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Article Dans Une Revue Chemical Reviews Année : 2022

Quinolinate Synthase: An Example of the Roles of the Second and Outer Coordination Spheres in Enzyme Catalysis

Anne Volbeda

Résumé

The activation energy barrier of biochemical reactions is normally lowered by an enzyme catalyst, which directly helps the weakening of the bond(s) to be broken. In many metalloenzymes, this is a first coordination sphere effect. Besides having a direct catalytic action, enzymes can fix their reactive groups and substrates so that they are optimally positioned and also modify the water activity in the system. They can either activate substrates prior to their reaction or bind preactivated substrates, thereby drastically reducing local entropic effects. The latter type is well represented by some bisubstrate reactions, where they have been defined as "entropic traps". These can be described as "second coordination sphere" processes, but enzymes can also control the reactivity beyond this point through local conformational changes belonging to an "outer coordinate sphere" that can be modulated by substrate binding. We have chosen the [4Fe-4S] cluster-dependent enzyme quinolinate synthase to illustrate each one of these processes. In addition, this very old metalloenzyme shows low in vitro substrate binding specificity, atypical reactivity that produces dead-end products, and a unique modulation of its active site volume.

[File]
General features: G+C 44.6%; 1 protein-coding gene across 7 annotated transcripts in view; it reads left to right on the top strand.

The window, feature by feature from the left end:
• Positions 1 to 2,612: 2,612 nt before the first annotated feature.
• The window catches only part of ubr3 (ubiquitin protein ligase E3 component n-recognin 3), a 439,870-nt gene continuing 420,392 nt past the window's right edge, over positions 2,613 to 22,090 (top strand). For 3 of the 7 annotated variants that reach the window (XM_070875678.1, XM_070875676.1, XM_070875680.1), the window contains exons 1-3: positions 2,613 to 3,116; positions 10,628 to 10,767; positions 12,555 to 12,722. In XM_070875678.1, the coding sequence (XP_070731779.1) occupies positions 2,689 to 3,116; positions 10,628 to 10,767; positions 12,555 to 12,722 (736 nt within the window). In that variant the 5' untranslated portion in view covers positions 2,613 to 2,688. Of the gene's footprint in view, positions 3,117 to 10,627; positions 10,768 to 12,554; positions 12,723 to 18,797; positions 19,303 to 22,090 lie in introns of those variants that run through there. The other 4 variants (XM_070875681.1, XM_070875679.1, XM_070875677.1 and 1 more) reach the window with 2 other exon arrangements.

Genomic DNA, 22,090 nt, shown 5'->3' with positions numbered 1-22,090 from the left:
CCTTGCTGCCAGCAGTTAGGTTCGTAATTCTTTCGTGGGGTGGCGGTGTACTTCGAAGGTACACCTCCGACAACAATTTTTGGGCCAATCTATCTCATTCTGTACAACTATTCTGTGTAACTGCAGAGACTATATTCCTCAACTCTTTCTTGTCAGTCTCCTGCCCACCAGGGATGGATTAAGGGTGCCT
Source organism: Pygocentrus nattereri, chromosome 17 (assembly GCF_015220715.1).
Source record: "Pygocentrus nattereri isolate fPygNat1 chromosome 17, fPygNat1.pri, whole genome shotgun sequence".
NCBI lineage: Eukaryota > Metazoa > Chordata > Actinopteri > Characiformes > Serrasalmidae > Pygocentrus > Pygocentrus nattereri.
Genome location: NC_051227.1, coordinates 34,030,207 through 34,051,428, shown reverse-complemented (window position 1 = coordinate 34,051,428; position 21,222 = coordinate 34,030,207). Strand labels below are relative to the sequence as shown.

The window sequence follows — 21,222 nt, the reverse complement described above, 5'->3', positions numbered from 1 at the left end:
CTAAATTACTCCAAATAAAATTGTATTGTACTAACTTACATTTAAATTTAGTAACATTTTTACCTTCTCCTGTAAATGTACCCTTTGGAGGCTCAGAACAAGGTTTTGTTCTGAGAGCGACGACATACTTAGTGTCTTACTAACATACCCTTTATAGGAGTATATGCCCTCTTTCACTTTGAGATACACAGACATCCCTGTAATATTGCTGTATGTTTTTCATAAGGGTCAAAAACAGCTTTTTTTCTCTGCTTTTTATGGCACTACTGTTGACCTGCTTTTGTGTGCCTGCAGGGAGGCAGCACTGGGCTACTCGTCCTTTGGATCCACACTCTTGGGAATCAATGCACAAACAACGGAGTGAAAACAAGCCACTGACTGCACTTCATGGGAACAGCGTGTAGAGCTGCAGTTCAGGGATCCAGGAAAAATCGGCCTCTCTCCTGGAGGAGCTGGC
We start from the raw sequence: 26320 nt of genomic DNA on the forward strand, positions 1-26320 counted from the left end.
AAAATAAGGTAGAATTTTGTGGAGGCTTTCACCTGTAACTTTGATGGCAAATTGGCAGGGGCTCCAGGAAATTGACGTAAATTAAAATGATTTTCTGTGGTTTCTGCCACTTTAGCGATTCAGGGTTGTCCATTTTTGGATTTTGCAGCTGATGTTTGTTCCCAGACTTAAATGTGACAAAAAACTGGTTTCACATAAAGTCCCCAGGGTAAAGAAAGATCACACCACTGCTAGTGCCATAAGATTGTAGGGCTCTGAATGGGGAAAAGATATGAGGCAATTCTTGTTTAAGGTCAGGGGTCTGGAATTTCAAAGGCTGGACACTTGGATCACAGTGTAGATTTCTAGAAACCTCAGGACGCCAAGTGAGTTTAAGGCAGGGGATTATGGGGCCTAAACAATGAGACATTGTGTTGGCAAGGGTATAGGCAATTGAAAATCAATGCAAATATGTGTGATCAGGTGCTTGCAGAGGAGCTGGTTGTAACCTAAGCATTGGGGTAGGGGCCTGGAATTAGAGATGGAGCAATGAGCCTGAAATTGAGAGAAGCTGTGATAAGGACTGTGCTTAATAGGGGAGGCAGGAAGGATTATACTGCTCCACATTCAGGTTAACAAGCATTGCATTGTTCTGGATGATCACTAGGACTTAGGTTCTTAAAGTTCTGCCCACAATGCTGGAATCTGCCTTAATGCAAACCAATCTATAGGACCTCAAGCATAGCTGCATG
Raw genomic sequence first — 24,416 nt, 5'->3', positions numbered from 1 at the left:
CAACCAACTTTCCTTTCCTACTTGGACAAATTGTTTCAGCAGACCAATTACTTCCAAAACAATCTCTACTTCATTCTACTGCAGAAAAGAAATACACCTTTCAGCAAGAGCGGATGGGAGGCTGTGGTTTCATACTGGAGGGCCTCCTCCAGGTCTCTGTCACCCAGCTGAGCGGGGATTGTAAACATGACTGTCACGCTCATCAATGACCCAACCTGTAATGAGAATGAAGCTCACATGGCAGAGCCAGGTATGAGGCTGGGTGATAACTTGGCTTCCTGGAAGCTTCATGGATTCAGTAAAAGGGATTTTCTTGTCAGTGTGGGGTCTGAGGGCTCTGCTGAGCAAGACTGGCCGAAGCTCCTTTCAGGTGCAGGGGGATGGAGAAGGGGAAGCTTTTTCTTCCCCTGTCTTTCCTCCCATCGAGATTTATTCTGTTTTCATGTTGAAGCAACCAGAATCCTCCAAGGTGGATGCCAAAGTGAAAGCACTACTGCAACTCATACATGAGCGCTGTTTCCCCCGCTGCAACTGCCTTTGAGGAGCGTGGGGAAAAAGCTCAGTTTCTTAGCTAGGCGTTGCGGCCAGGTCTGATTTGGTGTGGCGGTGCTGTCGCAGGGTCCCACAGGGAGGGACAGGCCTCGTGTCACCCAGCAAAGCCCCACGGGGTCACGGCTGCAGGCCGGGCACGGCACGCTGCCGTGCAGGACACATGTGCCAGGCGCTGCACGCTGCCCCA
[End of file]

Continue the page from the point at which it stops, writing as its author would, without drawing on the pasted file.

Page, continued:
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Dates et versions

hal-03669799 , version 1 (17-05-2022)

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Juan-Carlos Fontecilla-Camps, Anne Volbeda. Quinolinate Synthase: An Example of the Roles of the Second and Outer Coordination Spheres in Enzyme Catalysis. Chemical Reviews, 2022, ⟨10.1021/acs.chemrev.1c00869⟩. ⟨hal-03669799⟩
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